Before even releasing their debut LP in 2010, The Drums were already being referred to as one of the hottest bands around (NME, CMJ). Following the release of that self-titled debut, The Drums are back soon after with follow-up, Portamento including visits to Australia.

Sitting in his apartment over the holiday season, lead singer Jonathon Pierce took some time out of drinking hot cocoa whilst watching the snow fall over New York City (that’s what I desperately imagined the scene to be at least) to have a deep chat with Tone Deaf ahead of their appearances at Laneway Festival and solo dates in February.

“It’s nice to be home at any time, let alone the holidays,” Jonny says, laughing. You can’t blame him either, especially after realising the length he has been out on the road for. “We’ve been out and about for about three years now. This is sort of the longest time we’ve had off. A little more than a month. It’s been a huge tour.” When prompted about why The Drums appear to strive to be so busy he continues, “It’s this weird thing in my life where I don’t want to be busy, but then the moments I’m not I really start panicking and I don’t really know how turn that off.” Initially this sounded as if it was his New Years Resolution to fix, but that thought was soon drowned with the remark, “when I’m busy that’s when I actually enjoy my life.” Perhaps we can expect a new Drums LP for the third-straight year.

Could this inherent mania be to blame for their quick ascension to indie Princes? “I don’t know how [our popularity] happened. I haven’t taken any time to reflect. I put the responsibility for the attention we got so quickly on how we were doing things really differently than other bands when we started. Everything was dark and had skulls and upside down crosses on it, but then we put out this summertime music that was refreshing.” I don’t remember the world to be so Goth and dark before The Drums, but nevertheless according to Jonny they unconsciously “fucked whatever the scene was” and were “selfish” by making music they wanted to bring back. 2009 and 2010 was undoubtedly the rise of, as Jonny describes, “simple pop songs”. Perhaps they truly were at the forefront of that movement.

Whilst there was only a year between the release of their two LP’s, The Drums still possess the same sound and direction. “We didn’t really know we were making Portamento till a few songs in, and by then we had pretty much figured out what exactly it was going to be. It started off in a really organic and natural way. We went into the studio only a week or two after our first album came out,” he says laughing, presumably at the fact he used the word “studio” when in fact it was recorded entirely in his kitchen. “When ever I say ‘studio’ people automatically assume some large, nice production place, but for us that’s just how we keep it organic. Walking into a big studio, with a big producer that to me would be intimidating,” he confesses.

With the occasional cough Jonny continued, “I think we’re kind of selfish about it. More than caring about record sales and commercial success, it’s really about thinking long-term. In twenty years when it’s all gone and we look back, we want to be proud. That’s really our mind-set. The only sort of pressure is really self-induced, just to write great songs that we love. That’s how this band started, and that’s how this band will stay until to the end.” Most bands would indeed say this is their criterion as a band, but it is still respectable and admirable to hear them say it.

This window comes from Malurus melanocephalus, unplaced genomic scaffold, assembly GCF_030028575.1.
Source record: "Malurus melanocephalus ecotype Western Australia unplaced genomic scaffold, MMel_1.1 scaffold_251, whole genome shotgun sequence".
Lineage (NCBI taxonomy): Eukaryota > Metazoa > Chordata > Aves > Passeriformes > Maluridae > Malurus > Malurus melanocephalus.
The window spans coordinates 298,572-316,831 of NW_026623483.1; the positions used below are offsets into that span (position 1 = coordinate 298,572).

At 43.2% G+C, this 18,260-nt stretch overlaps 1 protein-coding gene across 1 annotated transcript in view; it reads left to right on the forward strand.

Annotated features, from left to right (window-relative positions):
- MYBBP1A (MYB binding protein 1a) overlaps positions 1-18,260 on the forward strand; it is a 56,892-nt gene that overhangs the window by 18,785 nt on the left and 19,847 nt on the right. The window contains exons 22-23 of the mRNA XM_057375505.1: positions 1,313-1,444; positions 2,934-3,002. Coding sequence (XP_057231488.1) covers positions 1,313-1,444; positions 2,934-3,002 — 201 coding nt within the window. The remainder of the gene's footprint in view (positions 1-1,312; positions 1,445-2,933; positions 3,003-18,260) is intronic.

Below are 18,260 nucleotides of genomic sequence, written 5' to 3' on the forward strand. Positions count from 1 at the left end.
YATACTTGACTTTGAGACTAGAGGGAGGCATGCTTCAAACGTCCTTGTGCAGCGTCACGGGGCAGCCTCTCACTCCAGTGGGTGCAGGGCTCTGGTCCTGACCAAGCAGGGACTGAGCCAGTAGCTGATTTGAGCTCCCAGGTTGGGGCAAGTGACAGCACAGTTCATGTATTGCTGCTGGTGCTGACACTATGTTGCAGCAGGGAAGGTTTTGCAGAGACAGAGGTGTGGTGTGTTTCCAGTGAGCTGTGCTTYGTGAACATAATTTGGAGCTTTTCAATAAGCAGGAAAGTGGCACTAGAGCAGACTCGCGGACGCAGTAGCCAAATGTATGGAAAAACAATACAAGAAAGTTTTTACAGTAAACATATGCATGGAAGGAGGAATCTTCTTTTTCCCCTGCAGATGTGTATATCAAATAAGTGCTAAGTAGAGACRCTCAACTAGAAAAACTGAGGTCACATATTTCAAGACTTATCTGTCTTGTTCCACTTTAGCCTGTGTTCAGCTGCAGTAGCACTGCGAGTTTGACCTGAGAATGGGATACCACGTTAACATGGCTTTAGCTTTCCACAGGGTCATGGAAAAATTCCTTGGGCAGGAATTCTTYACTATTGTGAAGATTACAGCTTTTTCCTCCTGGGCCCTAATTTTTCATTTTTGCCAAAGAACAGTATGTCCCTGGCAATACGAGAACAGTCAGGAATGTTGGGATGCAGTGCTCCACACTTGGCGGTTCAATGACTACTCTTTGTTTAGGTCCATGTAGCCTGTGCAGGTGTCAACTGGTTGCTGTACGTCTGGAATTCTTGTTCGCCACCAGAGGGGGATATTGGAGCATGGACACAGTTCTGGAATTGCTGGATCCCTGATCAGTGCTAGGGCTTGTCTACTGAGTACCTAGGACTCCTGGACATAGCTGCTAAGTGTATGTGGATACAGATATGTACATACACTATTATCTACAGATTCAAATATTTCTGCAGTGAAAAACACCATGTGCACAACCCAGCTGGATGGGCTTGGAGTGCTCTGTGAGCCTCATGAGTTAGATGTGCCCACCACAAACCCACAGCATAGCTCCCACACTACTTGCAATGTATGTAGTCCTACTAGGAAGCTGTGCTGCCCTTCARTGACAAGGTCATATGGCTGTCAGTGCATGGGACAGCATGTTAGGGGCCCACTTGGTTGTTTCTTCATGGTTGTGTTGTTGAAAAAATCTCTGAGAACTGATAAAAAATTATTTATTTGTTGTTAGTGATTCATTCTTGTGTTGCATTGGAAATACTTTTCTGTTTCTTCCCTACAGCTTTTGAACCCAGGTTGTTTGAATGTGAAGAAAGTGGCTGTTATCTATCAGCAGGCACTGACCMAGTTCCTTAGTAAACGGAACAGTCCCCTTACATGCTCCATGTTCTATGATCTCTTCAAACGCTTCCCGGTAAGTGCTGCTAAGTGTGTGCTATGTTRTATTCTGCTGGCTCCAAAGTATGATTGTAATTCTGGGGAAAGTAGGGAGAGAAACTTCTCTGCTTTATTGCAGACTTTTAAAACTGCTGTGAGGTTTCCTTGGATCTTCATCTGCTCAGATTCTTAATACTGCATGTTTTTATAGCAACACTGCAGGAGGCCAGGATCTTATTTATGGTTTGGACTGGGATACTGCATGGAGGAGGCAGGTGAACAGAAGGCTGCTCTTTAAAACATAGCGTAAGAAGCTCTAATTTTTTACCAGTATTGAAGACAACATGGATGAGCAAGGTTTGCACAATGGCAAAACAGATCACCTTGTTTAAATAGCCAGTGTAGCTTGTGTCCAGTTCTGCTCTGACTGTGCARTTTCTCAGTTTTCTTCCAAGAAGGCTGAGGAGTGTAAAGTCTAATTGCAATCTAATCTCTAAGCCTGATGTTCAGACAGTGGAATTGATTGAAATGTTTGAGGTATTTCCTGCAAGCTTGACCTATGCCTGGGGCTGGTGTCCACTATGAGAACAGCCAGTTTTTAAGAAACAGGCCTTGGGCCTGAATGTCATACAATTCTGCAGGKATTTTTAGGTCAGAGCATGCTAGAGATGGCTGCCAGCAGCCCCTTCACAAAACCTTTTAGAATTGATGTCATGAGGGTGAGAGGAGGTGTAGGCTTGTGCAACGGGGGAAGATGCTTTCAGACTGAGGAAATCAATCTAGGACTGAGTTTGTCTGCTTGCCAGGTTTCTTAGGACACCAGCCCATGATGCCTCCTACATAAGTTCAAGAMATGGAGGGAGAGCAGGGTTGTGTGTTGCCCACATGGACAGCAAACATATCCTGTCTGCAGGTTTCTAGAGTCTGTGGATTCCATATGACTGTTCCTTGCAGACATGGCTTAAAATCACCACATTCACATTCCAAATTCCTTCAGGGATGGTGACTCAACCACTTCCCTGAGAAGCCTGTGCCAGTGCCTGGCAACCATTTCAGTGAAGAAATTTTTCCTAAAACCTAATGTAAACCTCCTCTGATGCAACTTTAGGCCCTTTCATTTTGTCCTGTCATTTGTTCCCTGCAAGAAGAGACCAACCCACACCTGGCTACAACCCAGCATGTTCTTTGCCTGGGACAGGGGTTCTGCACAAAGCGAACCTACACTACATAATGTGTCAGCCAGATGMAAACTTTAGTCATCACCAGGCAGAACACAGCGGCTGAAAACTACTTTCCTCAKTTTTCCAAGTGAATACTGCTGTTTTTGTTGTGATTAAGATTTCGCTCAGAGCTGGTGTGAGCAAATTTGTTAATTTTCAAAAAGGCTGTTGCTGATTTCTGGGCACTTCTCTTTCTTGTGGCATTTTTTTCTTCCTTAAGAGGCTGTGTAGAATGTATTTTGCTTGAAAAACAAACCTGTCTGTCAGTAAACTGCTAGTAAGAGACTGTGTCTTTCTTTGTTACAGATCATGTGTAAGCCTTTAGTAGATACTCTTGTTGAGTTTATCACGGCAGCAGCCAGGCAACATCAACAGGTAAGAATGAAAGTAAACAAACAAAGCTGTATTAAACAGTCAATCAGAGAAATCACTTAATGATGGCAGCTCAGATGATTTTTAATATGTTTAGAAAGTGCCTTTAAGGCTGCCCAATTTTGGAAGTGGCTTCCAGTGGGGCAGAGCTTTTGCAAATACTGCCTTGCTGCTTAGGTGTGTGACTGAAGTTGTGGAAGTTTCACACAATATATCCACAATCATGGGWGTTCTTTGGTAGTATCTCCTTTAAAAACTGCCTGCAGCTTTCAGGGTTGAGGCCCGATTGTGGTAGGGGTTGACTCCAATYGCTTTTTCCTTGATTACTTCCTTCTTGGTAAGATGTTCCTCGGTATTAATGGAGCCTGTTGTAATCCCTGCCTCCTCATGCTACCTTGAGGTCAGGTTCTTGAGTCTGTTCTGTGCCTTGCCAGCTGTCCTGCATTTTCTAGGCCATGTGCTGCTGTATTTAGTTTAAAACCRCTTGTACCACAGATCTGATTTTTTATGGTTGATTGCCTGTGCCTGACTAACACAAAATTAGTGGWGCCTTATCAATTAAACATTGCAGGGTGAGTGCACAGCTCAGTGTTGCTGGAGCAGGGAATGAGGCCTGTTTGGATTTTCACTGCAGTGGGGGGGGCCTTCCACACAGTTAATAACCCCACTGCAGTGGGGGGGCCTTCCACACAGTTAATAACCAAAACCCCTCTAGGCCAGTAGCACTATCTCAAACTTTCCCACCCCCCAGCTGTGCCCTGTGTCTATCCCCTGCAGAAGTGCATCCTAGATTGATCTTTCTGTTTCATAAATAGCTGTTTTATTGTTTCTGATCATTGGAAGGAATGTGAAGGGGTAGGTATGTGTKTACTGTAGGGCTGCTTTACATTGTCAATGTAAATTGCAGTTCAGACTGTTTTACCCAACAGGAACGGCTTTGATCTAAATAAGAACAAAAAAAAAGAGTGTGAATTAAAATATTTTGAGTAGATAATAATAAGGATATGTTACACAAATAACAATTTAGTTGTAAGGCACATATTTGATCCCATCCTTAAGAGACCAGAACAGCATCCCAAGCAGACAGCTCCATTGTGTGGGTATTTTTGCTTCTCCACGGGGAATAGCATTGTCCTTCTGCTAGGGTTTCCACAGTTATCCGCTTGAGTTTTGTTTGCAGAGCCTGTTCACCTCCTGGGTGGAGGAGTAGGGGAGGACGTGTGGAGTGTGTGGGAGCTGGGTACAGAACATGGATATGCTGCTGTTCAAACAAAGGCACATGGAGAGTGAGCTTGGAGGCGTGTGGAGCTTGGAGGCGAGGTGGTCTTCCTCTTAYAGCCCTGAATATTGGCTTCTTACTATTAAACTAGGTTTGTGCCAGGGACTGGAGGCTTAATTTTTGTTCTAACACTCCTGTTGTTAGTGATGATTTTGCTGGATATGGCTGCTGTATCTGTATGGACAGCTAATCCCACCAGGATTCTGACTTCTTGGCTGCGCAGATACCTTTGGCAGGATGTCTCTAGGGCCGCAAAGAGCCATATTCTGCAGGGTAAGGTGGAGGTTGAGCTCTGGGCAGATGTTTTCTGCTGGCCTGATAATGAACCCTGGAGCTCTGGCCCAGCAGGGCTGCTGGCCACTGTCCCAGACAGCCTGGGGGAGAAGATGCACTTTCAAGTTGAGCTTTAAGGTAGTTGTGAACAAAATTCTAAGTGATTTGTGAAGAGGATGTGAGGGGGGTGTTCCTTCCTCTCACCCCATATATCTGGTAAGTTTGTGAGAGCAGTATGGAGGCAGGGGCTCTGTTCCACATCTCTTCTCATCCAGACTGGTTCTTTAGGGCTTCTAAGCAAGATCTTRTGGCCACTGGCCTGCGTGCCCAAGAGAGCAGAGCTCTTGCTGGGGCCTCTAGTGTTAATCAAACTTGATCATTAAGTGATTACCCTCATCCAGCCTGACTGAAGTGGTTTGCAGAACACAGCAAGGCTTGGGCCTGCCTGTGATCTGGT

Though from Jonny’s view on the modern music charts it appears he feels that if other bands were to say they abide by that same motto, they might just be pulling your leg. “Every song that is popular now is about being on a dance floor, or being at a club and wearing sexy jeans,” he says while laughing before continuing more somberly. “No one has anything to say anymore. It’s the weirdest thing. Even artists, who used to put out scores where they were saying something through beautiful heartbreak songs, are now succumbing to this dance floor thing.” But who do we hold responsible? Who are the masterminds behind these senseless hits? “I think it’s something we can blame the Black Eyed Peas for. They’ve had like 20 number one singles and haven’t said a single thing in any of them yet were a wild success. Everybody has just been ripping that off and singing about being hot and dancing. It’s just really depressing,” Jonny sighs in what perhaps was a Freudian slip. “Not a word of substance. You should do a whole article on Black Eyed Peas number one hits. List all of them and try to find one bit of substance.”

For the second time in under a year The Drums will soon revisit our shores. “It’s one of those things where it’s just a place that has welcomed us and it really feels great to be honest,” he says sounding genuinely happy. “The Groovin’ The Moo was really great and I have no doubt Laneway will be the same. We saw a lot of Australia and it was a really special experience for all of us. It was a great feeling when we realised, ‘Wow! Australia really does care about this band’. It just feels good.”

“I feel like I’ve seen more of Australia than most Australians. I’ve seen almost everywhere I think. I really loved Perth last time. I thought was really cool.” He was genuinely shocked to hear that I have never been there. Living in Sydney, I reminded him that it was the same distance as New York to Los Angeles. “Yeah but I’ve been to L.A. a bunch of times.” We’re not all rock stars Jonny. We’re not all rock stars…

– Lachlan Mitchell

The Drums are in Australia toward the end of January and into early February on the Laneway tour. They’ll also shoot out sideways for a couple of co-headline shows with Cults.